After being sidelined because of the pandemic, musician Tinsley Ellis is back on the road bringing blues music to communities across the nation.

On his coast-to-coast tour, Tinsley Ellis — Acoustic Songs and Stories, the artist will be making a stop in Greeley at 7 p.m. Tuesday, March 14 at the Moxi Theater, 802 9th St.

“I’ve been driving all over America as a part of this acoustic tour and it’s been quite an adventure to travel after doing 40-plus years of band travel,” Ellis explained. “I’m traveling by myself with a couple of acoustic guitars and a suitcase in a car with a trunk full of vinyl albums and CDs to sell.”

During his shows, fans will be able to hear many of Ellis’s most popular songs as well as Delta blues classics by artists such as Gregg Allman, Bob Dylan and Leo Kottke.

The stripped down show will feature Ellis performing on his 1937 National Steel and 1969 Martin D-35 guitars.

“I love acoustic music. I did some shows in Georgia and they went really well,” said Ellis. “People enjoyed the stories as well as the music. Doing songs off of my albums and talking about how I wrote them and doing quirky covers, the response was so good that my agent said ‘how about a tour?’”

Ellis had the opportunity to perform with Kingfish Ingram at a concert in late February in St. Augustine, Fla. Ingram stunned music fans during a concert on Saturday, March 4 at the Union Colony Civic Center.

“He is absolutely amazing, we played together at the end,” Ellis said.

Like many kids his age, musician Tinsley Ellis discovered the blues through music from The Yardbirds, The Animals, Cream and The Rolling Stones as well as the Allman Brothers. (Credit/Elaine Thomas Campbell)

Ellis, born in 1957 in Atlanta, Ga. and raised in southern Florida, first picked up the guitar at age seven after watching The Beatles on The Ed Sullivan Show.

Bands like The Yardbirds, The Animals, Cream and The Rolling Stones as well as the U.S. band, The Allman Brothers, fueled Ellis’s interest in the blues genre.

As a teenager, Ellis still has a prized souvenir, a broken guitar string from a B.B. King concert he attended. After breaking the string and changing it without missing a beat, King handed the broken string to a wide-eye Ellis, who was seated in the front row.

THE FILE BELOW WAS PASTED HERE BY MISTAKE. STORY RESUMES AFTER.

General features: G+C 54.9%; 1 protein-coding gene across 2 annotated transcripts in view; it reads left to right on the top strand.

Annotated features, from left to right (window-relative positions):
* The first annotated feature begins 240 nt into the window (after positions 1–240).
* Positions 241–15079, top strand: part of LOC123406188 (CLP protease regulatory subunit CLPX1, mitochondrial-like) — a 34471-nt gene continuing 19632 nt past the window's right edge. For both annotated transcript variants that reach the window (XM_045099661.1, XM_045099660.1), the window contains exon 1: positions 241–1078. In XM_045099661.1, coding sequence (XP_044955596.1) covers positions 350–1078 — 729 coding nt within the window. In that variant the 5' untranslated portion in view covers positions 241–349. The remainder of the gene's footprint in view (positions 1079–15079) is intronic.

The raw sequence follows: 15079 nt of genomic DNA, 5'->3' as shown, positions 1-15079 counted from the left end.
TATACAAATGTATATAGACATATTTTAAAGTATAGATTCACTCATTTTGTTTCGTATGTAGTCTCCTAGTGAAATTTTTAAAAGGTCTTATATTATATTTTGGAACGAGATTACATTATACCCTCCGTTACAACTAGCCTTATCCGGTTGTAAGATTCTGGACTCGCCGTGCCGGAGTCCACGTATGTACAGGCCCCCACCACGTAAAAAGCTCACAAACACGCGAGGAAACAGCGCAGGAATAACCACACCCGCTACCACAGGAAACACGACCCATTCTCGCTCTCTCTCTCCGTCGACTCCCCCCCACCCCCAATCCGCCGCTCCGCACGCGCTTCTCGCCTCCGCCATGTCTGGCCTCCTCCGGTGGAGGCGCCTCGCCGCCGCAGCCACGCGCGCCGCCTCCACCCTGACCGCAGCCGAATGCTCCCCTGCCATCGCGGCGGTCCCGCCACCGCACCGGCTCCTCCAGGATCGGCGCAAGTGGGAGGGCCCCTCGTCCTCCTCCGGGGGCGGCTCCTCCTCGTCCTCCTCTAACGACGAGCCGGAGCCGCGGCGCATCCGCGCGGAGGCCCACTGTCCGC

Before deciding to take on a solo career, Ellis played with the Alley Cats and The Heartfixers.

Ellis released his first solo studio album, “Georgia Blue,” in 1988 with Alligator Records. Ellis kept up his musical momentum by releasing “Fanning the Flames” in 1989, “Trouble Time” in 1992, “Storm Warning” in 1994 and “Fire It Up” in 1997.

Blues musician Tinsley Ellis performed for music fans in all 50 United States, as well as in Canada, Europe, Australia and South America. (Credit/Flournoy Holmes)

His album, “Devil May Care,” released in 2022, is comprised of songs written during the pandemic, when live performances were put on hold.

“I wrote 200 songs in the almost two years off, so I had a lot more songs to choose from. I also did a thing on social media where I posted a song and let the fans weigh in on it,” Ellis said. “I had more songs to choose from and choosing from what we felt like were the best songs to put on the album.”

As he begins to transition into less time on the road and more time at home, Ellis is looking to write songs for other artists.

“I’ve had really good luck with that with an artist name Johnny Lang. He sold two million copies of my song, so that definitely got my attention,” Ellis said. “That’s been very much a new thing for me, a new focus.”

Tickets for the show at the Moxi are $18 per person in advance for general admission, $20 per person for general admission on the day of the show. Reserved tables on the upper levels are $50 for two and $100 for four. Floor tables range from $50 for two people up to $200 for a table for eight.

All ages with a valid photo ID are welcome to attend the show.

For more information, or to purchase tickets, go to .

To learn more about Tinsley Ellis, including his music, tour schedule and bio, go to .

This article was originally published in Greeley Tribune